Princess Gis(e)la of France
Special interests are one of the most common characteristics of people with autism*, and in my experience, they often come as a surprise. While watching Netflix’ series Vikings to examine the portrayal of King Alfred, a new “fixation” stroke me like lightning. Since her first appearance in Vikings, I became utterly
obsessed with fascinated by princess Gisla. So, I did as I always do – googling & reading – and below are the results. An abridged version of this post is also published in the Ancient History Encyclopedia.
… [Rollo] put his hands between the hands of the king, which neither his father, nor his grandfather, nor his great-grandfather had done for any man. And so the king gave his daughter, Gisla by name, to be the wife of that same duke…Dudo de Saint Quentin
In his Historia Normannorum (written between 996 and 1015), the Norman historian Dudo de Saint Quentin (born around 965, died before 1043) introduces us to a Francian princess, by the name of Gisela or Gisla (an Old German word meaning “to pledge”, the French equivalent would be Gisèle). The princess was given away to this “Rollo”, whose Old Norse name probably was Hrólfr. Dudo also grants the title of “duke” to this famous Viking warrior, even though the title duke (dux) did not come into common usage until the 11th century. Lateron, Dudo suggests that Rollo’s (possible) Danish origins are related to the classical region of Dacia, thus making “duke Rollo” a classical hero. And Princess Gisla is married off to this “larger than life” hero, in exchange for peace and protection in Francia – the Kingdom of the Franks or Frankish Empire – in present-day Normandy, France. But who was this mysterious princess?
In order to examine that question, we need to help ‘Cherchez la femme’ as professor Barbara Olsen writes (2014). Her appeal to search out unknown women at the heart of a mystery, has as much relevance for the ongoing research of 10th century Francia as it has for her own period of expertise, the Greek Antiquity, where, in her words, ‘so often women have been shrouded in myth, notoriety or obscurity.’ With this blog post, I hope to make a modest contribution by collecting and reviewing sources that mention princess Gisla.
Roughly between the years 789 and 1100, the looters and robbers later known as `Vikings` were the terror of Europe and its surroundings. Their attacks formed a recurring problem for many coastal cities, also in West Francia. This empire, also known by the Latin name of Francia Occidentalis, came into being in 843, with the Treaty of Verdun. Initially Charles II – nicknamed the Bald – became king of the western part, which included all areas west of a rough north-south line from Antwerp across Mâcon to Nîmes.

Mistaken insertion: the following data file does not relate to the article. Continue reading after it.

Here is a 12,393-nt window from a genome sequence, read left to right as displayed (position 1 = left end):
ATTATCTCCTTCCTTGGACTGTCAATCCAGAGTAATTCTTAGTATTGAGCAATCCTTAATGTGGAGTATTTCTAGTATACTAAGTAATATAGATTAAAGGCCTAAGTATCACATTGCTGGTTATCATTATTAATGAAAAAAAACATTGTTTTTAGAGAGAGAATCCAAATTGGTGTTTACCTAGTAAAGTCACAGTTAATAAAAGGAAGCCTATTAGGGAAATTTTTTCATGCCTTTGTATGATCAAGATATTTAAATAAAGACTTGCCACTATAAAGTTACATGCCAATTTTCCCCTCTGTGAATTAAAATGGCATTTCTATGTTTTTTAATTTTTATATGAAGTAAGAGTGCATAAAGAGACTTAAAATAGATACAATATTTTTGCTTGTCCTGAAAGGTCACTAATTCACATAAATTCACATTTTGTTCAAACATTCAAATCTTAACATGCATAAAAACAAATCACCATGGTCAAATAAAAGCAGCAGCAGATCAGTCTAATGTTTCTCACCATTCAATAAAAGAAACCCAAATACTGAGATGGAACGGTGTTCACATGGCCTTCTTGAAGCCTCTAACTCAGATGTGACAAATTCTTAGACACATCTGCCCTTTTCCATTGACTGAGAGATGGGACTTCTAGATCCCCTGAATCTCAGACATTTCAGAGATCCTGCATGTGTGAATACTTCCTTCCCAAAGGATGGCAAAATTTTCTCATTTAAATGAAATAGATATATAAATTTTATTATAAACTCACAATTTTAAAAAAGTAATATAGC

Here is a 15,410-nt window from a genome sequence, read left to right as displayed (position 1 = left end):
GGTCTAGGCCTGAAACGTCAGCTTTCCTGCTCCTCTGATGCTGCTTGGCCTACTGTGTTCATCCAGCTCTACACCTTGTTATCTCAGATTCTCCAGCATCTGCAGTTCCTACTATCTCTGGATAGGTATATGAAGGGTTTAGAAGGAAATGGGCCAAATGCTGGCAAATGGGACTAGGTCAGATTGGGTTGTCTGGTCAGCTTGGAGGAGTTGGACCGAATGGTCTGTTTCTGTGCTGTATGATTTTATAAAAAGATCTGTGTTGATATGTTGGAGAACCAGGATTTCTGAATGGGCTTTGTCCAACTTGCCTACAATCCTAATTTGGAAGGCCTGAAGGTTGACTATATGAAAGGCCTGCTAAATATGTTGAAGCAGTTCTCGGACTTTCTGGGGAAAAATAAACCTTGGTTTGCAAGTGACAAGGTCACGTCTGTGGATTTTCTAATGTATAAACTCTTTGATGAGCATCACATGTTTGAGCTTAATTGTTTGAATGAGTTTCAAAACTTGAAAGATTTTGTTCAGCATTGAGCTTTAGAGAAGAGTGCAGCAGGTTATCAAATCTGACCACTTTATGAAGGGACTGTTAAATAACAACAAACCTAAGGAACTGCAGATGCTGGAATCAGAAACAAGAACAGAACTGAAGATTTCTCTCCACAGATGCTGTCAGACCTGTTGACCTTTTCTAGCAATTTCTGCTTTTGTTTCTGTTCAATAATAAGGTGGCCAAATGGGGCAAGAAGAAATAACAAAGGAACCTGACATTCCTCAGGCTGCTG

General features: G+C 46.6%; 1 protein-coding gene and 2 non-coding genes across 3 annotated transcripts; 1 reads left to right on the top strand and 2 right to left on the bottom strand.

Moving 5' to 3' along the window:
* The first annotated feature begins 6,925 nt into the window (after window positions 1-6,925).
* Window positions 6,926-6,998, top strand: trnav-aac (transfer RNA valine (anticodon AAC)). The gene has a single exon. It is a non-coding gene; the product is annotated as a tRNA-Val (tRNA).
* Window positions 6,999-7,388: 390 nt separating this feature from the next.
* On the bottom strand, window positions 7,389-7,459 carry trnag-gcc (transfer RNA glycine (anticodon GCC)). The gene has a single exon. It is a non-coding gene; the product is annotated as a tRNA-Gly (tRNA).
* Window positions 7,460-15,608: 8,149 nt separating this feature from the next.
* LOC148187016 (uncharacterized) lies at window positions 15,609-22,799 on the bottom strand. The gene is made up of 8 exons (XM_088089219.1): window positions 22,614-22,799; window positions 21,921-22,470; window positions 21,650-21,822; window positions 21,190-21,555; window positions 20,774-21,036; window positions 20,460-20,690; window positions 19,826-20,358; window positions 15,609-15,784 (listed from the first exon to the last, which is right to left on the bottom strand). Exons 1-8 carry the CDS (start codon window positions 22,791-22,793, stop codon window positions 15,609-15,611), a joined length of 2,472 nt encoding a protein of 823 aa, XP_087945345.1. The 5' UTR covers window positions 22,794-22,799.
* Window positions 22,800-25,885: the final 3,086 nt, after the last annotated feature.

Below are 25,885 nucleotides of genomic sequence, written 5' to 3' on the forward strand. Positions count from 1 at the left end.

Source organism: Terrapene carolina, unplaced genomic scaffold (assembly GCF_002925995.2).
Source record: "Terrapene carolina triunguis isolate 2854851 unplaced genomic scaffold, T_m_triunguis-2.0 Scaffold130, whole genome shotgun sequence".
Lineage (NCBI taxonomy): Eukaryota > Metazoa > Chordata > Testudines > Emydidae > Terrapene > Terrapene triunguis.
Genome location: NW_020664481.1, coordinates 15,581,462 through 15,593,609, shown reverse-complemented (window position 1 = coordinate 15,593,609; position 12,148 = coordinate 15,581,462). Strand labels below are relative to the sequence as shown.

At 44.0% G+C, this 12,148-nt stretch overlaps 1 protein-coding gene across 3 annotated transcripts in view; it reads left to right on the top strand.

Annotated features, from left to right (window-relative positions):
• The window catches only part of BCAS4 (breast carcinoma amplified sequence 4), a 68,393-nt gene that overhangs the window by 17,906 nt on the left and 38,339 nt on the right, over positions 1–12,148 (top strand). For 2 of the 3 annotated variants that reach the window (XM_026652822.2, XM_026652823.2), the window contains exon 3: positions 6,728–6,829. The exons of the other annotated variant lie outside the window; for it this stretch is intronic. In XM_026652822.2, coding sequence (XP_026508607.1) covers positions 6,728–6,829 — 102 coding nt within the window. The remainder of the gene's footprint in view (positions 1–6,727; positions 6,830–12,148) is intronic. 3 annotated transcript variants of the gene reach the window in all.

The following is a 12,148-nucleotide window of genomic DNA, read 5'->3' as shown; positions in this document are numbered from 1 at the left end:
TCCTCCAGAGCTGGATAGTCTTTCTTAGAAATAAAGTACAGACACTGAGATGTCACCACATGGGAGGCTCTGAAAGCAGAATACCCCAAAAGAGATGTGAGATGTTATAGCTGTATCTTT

From 898 to 922, the area was governed by Charles III (879-929) nicknamed the Simple (not because he was stupid, but because he was always just simple and clear in communication). When the Vikings besieged the Francian city of Chartres, in 911, they were defeated, but remained a threat. Charles the Simple then concluded the agreement of Saint-Clair-sur-Epte with the Viking leader Rollo. The location of Saint-Clair-sur-Epte was chosen because it was located in Neustria halfway between Paris and the coast. As part of the treaty, Rollo was loaned the area that would later form the Duchy of Normandy. In return, he would defend access to the Seine from attacks by other Vikings.
If you search for Gisela or Gisla on the Internet, you will discover a dearth of very short articles and very brief mentions in books about other (mostly: male) persons. Most of these more or less agree on the year in which the Francian princess Gisla was born, her parents and who she was married to. Basically, the general consensus among historians is that Gisela of France was born circa 900 at the court of the king of West Francia, Charles the Simple (Ferguson, 2009). Most likely, she was one of the six daughters of the King and his first wife, Frédérune (ibid). In line with Dudo’s description, it is also stipulated that Gisela was married off to Rollo, the founder and first ruler of the region of Normandy, after his conversion to Christianity in 911 (Davis, 2001; Patton, 2015). Luckily, Google Books and the British Library also allow to check these facts with medieval sources.